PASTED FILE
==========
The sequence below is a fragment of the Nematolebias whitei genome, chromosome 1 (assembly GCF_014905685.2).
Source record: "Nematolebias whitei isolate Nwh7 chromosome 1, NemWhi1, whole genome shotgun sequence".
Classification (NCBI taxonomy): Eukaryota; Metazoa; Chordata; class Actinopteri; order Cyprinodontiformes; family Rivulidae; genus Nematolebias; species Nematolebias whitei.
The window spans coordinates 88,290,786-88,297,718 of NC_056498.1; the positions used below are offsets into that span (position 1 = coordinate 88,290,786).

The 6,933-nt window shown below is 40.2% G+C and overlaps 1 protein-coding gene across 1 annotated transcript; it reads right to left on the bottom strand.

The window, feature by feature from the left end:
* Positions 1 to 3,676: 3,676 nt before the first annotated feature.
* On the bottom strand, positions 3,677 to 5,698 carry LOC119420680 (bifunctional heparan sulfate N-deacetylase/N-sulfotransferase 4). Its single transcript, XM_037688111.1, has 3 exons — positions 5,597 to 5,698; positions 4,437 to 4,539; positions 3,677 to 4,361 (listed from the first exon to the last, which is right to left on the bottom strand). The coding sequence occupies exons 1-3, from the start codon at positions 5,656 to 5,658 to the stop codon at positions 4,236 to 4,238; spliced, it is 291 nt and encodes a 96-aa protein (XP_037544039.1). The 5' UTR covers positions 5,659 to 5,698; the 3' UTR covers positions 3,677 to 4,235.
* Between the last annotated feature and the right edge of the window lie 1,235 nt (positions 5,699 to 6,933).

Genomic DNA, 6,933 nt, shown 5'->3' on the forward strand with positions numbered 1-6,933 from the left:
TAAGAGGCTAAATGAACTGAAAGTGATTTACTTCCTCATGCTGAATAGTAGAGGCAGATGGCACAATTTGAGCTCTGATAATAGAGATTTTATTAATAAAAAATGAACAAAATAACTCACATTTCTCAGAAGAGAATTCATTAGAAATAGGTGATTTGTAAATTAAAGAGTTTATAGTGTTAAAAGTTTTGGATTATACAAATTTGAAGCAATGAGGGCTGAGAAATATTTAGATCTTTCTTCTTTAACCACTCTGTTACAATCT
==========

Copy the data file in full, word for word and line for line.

The sequence below is a fragment of the Nematolebias whitei genome, chromosome 1 (assembly GCF_014905685.2).
Source record: "Nematolebias whitei isolate Nwh7 chromosome 1, NemWhi1, whole genome shotgun sequence".
Classification (NCBI taxonomy): Eukaryota; Metazoa; Chordata; class Actinopteri; order Cyprinodontiformes; family Rivulidae; genus Nematolebias; species Nematolebias whitei.
The window spans coordinates 88,290,786-88,297,718 of NC_056498.1; the positions used below are offsets into that span (position 1 = coordinate 88,290,786).

The 6,933-nt window shown below is 40.2% G+C and overlaps 1 protein-coding gene across 1 annotated transcript; it reads right to left on the bottom strand.

The window, feature by feature from the left end:
* Positions 1 to 3,676: 3,676 nt before the first annotated feature.
* On the bottom strand, positions 3,677 to 5,698 carry LOC119420680 (bifunctional heparan sulfate N-deacetylase/N-sulfotransferase 4). Its single transcript, XM_037688111.1, has 3 exons — positions 5,597 to 5,698; positions 4,437 to 4,539; positions 3,677 to 4,361 (listed from the first exon to the last, which is right to left on the bottom strand). The coding sequence occupies exons 1-3, from the start codon at positions 5,656 to 5,658 to the stop codon at positions 4,236 to 4,238; spliced, it is 291 nt and encodes a 96-aa protein (XP_037544039.1). The 5' UTR covers positions 5,659 to 5,698; the 3' UTR covers positions 3,677 to 4,235.
* Between the last annotated feature and the right edge of the window lie 1,235 nt (positions 5,699 to 6,933).

Genomic DNA, 6,933 nt, shown 5'->3' on the forward strand with positions numbered 1-6,933 from the left:
TAAGAGGCTAAATGAACTGAAAGTGATTTACTTCCTCATGCTGAATAGTAGAGGCAGATGGCACAATTTGAGCTCTGATAATAGAGATTTTATTAATAAAAAATGAACAAAATAACTCACATTTCTCAGAAGAGAATTCATTAGAAATAGGTGATTTGTAAATTAAAGAGTTTATAGTGTTAAAAGTTTTGGATTATACAAATTTGAAGCAATGAGGGCTGAGAAATATTTAGATCTTTCTTCTTTAACCACTCTGTTACAATCT